cat /dev/hdXY | harvest.rb --email

And you can run that on any filesystem actually. :cool: I don't know how to access live memory in the same way, but that would be fun to try also. :cap: Things like zip files won't work, of course, because the text is scrambled, but otherwise (most of the time) you can read text out of any file whether it's a text file or not.

So is it actually useful? Not really. :D

But the useful observation is that your data is right there, and though you may not see it directly, it doesn't take more than this to actually look through it.

#!/usr/bin/env ruby
# Author: Martin Matusiak <>
# Licensed under the GNU Public License, version 3.
# revision 3 - allow spaces in urls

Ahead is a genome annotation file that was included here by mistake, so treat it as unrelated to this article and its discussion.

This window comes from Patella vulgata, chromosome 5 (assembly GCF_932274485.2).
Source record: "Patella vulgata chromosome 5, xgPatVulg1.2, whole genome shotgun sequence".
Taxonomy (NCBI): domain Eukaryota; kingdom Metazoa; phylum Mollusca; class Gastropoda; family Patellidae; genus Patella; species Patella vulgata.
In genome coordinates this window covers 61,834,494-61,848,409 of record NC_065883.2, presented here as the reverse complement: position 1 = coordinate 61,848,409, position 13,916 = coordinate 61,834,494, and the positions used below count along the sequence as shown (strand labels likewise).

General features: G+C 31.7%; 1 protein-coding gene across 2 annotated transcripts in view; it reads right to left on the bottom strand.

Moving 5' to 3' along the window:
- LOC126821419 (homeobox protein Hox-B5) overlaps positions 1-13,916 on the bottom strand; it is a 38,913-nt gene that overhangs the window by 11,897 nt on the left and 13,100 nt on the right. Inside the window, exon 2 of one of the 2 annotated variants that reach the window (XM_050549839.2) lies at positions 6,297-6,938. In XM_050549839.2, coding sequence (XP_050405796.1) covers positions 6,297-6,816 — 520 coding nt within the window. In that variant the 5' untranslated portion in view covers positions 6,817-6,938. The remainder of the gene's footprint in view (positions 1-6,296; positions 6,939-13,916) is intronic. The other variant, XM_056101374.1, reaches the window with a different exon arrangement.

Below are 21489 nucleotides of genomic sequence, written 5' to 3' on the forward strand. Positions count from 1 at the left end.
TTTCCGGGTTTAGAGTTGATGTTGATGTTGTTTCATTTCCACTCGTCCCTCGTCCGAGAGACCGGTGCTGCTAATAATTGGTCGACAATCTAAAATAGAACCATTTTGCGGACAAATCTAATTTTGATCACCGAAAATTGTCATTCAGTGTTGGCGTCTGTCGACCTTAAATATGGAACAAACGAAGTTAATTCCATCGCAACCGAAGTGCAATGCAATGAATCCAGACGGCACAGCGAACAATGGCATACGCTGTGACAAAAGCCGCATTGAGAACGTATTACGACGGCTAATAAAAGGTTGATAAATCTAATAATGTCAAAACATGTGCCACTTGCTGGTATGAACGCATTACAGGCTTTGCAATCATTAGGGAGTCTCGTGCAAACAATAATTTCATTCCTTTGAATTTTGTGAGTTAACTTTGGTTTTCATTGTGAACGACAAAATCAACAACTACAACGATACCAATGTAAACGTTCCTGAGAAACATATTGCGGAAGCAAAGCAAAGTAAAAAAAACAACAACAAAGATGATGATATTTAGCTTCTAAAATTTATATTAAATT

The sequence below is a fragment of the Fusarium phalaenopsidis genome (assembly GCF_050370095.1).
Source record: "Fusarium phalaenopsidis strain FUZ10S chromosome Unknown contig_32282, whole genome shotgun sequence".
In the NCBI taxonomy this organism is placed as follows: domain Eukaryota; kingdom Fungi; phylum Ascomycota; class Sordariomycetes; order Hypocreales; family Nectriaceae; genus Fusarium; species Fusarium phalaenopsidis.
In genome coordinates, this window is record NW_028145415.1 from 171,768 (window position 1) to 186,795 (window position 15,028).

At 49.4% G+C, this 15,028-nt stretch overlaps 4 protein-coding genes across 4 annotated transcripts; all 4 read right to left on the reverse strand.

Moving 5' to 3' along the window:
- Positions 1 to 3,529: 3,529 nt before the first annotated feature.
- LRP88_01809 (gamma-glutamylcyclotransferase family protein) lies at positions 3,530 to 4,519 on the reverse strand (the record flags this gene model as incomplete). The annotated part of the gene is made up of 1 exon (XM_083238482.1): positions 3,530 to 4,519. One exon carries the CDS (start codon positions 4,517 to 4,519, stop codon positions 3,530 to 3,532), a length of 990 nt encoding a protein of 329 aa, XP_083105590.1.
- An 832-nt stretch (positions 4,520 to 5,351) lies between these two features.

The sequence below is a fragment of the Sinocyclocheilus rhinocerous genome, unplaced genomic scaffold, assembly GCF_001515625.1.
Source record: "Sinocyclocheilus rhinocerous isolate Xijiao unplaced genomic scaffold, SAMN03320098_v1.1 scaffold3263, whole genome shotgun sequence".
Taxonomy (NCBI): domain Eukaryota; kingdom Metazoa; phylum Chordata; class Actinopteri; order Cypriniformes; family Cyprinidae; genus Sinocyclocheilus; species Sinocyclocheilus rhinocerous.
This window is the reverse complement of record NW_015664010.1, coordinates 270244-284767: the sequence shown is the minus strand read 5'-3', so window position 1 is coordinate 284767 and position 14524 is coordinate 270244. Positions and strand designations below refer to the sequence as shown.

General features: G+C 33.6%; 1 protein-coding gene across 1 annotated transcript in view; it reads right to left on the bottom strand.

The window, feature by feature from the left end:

# revision 2 - introduce buffering to handle large files out of memory
# revision 1 - performance hacking: output entries immediately, only sort on
# emailcsv

require "optparse"

email = /([a-zA-Z0-9_\.-])+@(([a-zA-Z0-9-])+\.)+([a-zA-Z0-9]{2,4})+/m
url_orig = /([A-Za-z][A-Za-z0-9+.-]{1,120}:[A-Za-z0-9\/](([A-Za-z0-9$_.+!*,;\/?:@&~=-])|%[A-Fa-f0-9]{2}){1,333}(#([a-zA-Z0-9][a-zA-Z0-9$_.+!*,;\/?:@&~=%-]{0,1000}))?)/m
url = /([A-Za-z][A-Za-z0-9+.-]{1,120}:\/\/(([A-Za-z0-9$_.+!*,;\/?:@&~(){}\[\]=-])|%[A-Fa-f0-9]{2}){1,333}(#([a-zA-Z0-9][a-zA-Z0-9 $_.+!*,;\/?:@&~(){}\[\]=%-]{0,1000}))?)/m


## parse options do |opts|
	opts.on("--url", "url format") do |v|
		pattern = url
	opts.on("--dat", "firefox history.dat format = \\\\n in urls") do |v|